Amy Yoakum has been employed by Story County Conservation for 18 years. As the natural resource specialist, her duties include creation of management plans for SCC areas (3,000+ acres), implementation of the land stewardship internship program, species inventories, outreach with private landowners, grant writing and administration, prescribed management burns, oversight of all natural resource management practices, and invasive species control.

Joe McGovern is beginning his fifth year as president of the Iowa Natural Heritage Foundation. He is both proud and humbled to work with the dynamic board, staff and volunteers of this statewide, nonprofit conservation organization that works passionately to protect and restore Iowa’s land, water, and wildlife. Prior to this leadership, McGovern was devoted to natural land management and restoration – serving five years with Story County Conservation, then 14 years as Land Stewardship Director for Iowa Natural Heritage. He’s a proud graduate of Iowa State University in fisheries and wildlife biology.

Jerry Keys is the environmental education coordinator for Story County Conservation.  He has a B.S. from Iowa State University in animal ecology and is an innovative program developer with more than 26 years of experience designing and conducting experiential programs to challenge mind-sets and move people to action. Keys has experience in outdoor/experiential education, hunter education, environmental education, community relations, administration, and grant management. He has been recognized for his ability to persuasively present ideas, concepts, and targeted actions as both a speaker, team educator and trainer, and curriculum designer.

Jim Pease has over four decades of experience as a front-line interpreter, professor of interpretation, and writer and consultant on many interpretive and environmental education projects. He is now retired, has emeritus status in the Natural Resource Ecology and Management Department at Iowa State University and is active speaking, writing, consulting, and leading international wildlife trips.

Ted Tedesco was the president of Knapp Tedesco Insurance Agency and retired in 2005. He has been involved in Ames city politics and retired in 2006 as the mayor of Ames after serving eight years. Tedesco has been serving on the Story County Conservation Board for nine years.


# 15 – The Socialist Journey

Wednesday 9:00 – 10:30 a.m.
Five weeks, Sept. 13 – Oct. 11
Cost: $50.00
Reiman Ballroom, ISU Alumni Center

Class limit 55

The campaign of Bernie Sanders has rekindled an interest in socialism—a much maligned ideology in the U.S. The 19th century is filled to overflowing with strikes and movements dedicated to challenging industrialization—a life-changing dominant force with which working people and the poor had to contend. There were many political philosophers and journalists seeking to upend the old agricultural order and forcibly redefine the relationship of workers to production.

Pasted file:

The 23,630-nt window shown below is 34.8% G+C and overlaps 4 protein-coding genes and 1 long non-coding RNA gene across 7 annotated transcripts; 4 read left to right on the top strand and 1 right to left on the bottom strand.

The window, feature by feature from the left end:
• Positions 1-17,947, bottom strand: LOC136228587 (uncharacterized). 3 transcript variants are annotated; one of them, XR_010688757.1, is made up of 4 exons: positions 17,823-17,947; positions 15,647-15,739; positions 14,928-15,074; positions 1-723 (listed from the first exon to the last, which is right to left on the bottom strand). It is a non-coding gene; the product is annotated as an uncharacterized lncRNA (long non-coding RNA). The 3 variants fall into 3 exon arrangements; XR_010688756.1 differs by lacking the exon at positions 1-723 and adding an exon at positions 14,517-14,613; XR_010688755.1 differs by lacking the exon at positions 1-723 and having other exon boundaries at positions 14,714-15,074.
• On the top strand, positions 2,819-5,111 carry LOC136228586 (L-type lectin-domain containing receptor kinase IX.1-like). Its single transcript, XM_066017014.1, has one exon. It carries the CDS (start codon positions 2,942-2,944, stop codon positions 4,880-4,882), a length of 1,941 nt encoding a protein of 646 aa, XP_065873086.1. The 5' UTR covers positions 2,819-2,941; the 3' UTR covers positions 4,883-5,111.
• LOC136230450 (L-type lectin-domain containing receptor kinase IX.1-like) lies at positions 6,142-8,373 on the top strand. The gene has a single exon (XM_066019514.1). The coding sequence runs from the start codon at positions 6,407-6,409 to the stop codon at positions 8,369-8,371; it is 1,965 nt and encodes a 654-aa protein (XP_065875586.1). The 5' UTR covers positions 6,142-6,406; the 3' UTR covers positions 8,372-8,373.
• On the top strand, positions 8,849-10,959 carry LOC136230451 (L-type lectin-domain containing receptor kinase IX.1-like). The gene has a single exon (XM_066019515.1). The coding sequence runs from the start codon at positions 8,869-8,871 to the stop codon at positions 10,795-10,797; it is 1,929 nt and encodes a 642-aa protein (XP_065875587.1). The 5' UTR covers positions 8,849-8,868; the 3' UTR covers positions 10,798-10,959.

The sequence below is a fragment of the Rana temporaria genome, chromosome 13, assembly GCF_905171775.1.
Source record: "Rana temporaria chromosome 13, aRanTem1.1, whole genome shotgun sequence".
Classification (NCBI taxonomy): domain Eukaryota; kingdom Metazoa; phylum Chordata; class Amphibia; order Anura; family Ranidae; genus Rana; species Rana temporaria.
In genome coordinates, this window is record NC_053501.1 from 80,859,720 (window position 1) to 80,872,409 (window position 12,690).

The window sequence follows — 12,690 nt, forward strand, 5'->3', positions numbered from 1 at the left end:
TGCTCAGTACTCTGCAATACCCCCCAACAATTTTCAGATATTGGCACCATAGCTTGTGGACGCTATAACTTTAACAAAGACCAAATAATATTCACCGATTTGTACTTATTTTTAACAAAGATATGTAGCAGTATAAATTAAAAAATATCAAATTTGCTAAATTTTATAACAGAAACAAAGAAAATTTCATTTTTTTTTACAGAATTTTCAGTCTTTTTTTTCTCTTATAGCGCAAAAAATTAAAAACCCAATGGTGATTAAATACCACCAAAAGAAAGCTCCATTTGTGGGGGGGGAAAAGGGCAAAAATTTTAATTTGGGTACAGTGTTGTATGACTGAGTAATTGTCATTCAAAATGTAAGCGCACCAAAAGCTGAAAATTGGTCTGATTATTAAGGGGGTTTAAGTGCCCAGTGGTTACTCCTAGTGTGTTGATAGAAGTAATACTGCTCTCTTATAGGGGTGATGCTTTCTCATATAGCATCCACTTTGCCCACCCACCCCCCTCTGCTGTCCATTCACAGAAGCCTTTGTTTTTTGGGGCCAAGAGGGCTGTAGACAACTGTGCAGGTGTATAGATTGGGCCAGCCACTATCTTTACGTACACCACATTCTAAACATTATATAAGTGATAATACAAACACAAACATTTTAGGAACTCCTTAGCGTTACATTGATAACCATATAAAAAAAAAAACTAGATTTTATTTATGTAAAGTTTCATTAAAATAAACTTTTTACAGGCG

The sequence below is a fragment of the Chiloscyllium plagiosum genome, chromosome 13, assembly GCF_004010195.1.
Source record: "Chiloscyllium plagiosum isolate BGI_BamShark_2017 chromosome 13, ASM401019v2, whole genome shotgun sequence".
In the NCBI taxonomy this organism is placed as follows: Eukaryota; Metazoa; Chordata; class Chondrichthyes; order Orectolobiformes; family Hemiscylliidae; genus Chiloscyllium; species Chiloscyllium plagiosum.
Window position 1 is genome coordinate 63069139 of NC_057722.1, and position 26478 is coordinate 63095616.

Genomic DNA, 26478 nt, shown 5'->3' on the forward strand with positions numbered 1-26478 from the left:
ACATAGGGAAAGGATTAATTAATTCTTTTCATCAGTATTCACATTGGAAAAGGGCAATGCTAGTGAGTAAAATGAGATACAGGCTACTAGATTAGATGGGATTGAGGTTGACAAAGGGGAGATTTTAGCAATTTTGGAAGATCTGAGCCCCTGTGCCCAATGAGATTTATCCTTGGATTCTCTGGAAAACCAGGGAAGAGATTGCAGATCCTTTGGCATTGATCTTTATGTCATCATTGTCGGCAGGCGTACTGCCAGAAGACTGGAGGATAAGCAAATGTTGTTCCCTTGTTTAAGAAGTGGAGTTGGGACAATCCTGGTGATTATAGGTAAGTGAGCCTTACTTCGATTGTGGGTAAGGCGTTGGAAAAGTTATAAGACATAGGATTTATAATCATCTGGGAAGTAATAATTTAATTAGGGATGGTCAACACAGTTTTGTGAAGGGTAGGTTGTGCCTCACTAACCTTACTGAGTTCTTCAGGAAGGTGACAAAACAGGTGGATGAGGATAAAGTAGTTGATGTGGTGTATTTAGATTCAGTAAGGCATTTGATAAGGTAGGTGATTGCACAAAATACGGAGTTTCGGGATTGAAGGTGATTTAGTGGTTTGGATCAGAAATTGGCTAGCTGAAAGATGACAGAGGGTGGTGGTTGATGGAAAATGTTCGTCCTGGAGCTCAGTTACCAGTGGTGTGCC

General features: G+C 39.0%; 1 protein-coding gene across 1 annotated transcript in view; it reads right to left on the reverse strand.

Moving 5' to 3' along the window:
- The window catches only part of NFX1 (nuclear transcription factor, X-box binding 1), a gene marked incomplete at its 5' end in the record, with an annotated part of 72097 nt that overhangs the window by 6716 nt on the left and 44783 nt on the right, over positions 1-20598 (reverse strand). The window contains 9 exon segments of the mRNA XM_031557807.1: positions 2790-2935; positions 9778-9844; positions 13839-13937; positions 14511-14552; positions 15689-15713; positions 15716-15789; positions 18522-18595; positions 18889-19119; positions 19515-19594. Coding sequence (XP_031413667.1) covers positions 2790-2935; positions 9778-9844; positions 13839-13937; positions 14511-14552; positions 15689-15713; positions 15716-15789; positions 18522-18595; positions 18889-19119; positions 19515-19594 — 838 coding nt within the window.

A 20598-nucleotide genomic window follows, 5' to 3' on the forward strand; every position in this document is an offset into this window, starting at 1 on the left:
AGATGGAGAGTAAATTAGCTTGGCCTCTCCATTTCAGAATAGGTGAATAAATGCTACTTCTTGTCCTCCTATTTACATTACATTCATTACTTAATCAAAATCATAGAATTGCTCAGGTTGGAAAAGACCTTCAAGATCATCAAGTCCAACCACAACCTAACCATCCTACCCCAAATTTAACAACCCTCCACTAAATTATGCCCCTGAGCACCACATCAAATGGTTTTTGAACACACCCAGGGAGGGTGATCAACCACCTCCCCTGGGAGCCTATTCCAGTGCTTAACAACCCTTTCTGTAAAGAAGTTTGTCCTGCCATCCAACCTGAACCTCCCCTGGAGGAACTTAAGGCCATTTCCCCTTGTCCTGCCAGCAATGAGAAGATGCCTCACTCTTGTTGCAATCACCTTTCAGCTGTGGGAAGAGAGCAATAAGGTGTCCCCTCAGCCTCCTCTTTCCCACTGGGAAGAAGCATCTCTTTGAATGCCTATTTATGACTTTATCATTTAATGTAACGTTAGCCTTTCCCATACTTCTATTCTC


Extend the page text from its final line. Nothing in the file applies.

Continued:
Of course, the dominant characters in this long-running drama were Karl Marx and his alter-ego, Friedrich Engels. There were, however, other significant players, including Rosa Luxemburg.

This course concentrates on the 19th century, the formative years, in France, Germany, Great Britain, and even Italy. This is not a venture into communism, the model installed by Lenin after the Russian Revolution. Later there are other variants, including Mao’s version in China well as others.  Rather this is an attempt to explain the revisionist model, which even now operates in Western Europe in the aforementioned countries. The strongest socialist party, the Socialistische Partei Deutschland, the SPD, flourished before the Great War, which divided socialist adherents into nationalistic factions. Parties however were reconstituted and functioned after the Nazi period.  

The voices in this movement were café denizens who devoted their lives to redefining how society functioned. Some were from wealthy families, some were Jewish, but all devoted their lives to this task. Some died peaceably, some were murdered, including Red Rosa, and others awaited their fate in the Holocaust. There is today the Socialist Party of France, the Labor Party of Great Britain, and the SPD in Germany, among others.  

This begins as a journey through the 19th century, but goes into the divisiveness of the Great War and the subsequent nationalistic forces, which plagued Europe tragically, and finally concludes with present events, people, and parties.  

Much lively discussion is expected and open-mindedness appreciated.  

Katherine Fromm has a Ph.D. in history and has taught history at Iowa State University and other institutions. She has taught a course in 20th century Europe.


# 16 – Learning Mac Computers – Section B

Wednesday 11:00 a.m. – 12:30 p.m.